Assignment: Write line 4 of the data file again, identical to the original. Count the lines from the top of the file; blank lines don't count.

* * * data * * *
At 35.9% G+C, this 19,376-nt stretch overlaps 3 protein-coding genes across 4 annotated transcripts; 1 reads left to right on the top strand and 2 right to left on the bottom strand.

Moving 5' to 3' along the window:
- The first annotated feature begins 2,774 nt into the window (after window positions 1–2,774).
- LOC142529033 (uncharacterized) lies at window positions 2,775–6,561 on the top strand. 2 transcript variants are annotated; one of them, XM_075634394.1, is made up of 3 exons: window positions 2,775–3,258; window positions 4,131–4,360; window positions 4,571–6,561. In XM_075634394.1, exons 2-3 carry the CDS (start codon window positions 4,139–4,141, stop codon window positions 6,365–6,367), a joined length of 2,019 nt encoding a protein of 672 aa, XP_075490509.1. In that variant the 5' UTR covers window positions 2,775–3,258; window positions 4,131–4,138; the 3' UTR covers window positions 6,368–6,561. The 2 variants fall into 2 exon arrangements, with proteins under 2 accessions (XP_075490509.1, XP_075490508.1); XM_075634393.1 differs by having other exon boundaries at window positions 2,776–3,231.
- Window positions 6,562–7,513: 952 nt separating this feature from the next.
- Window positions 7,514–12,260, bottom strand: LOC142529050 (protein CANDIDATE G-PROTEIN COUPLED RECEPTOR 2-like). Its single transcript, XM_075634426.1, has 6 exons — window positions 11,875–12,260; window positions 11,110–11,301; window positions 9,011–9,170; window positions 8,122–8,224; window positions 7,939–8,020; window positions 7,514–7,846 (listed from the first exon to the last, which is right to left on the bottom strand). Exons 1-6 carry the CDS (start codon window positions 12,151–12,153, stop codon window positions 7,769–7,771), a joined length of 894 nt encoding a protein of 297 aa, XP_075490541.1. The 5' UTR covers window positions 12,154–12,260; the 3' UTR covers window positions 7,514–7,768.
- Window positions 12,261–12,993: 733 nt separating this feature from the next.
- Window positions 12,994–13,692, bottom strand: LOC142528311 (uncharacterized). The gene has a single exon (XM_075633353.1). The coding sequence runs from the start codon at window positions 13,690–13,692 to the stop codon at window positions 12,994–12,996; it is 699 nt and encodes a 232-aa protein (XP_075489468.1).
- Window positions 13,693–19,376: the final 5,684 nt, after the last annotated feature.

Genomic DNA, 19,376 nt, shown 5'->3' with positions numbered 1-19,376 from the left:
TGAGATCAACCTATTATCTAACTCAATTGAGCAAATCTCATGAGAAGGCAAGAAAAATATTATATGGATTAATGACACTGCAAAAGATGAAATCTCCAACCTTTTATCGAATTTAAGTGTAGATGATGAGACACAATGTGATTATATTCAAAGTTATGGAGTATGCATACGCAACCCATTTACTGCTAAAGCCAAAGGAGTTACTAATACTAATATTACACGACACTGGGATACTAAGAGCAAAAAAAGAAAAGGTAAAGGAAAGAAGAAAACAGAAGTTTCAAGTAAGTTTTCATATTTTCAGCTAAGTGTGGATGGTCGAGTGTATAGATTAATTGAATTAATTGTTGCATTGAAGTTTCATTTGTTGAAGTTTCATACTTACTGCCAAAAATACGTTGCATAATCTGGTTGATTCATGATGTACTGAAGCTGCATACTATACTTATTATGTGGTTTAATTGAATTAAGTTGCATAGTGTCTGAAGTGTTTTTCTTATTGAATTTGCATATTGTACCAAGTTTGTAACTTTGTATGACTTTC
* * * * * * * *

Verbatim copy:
- LOC142529033 (uncharacterized) lies at window positions 2,775–6,561 on the top strand. 2 transcript variants are annotated; one of them, XM_075634394.1, is made up of 3 exons: window positions 2,775–3,258; window positions 4,131–4,360; window positions 4,571–6,561. In XM_075634394.1, exons 2-3 carry the CDS (start codon window positions 4,139–4,141, stop codon window positions 6,365–6,367), a joined length of 2,019 nt encoding a protein of 672 aa, XP_075490509.1. In that variant the 5' UTR covers window positions 2,775–3,258; window positions 4,131–4,138; the 3' UTR covers window positions 6,368–6,561. The 2 variants fall into 2 exon arrangements, with proteins under 2 accessions (XP_075490509.1, XP_075490508.1); XM_075634393.1 differs by having other exon boundaries at window positions 2,776–3,231.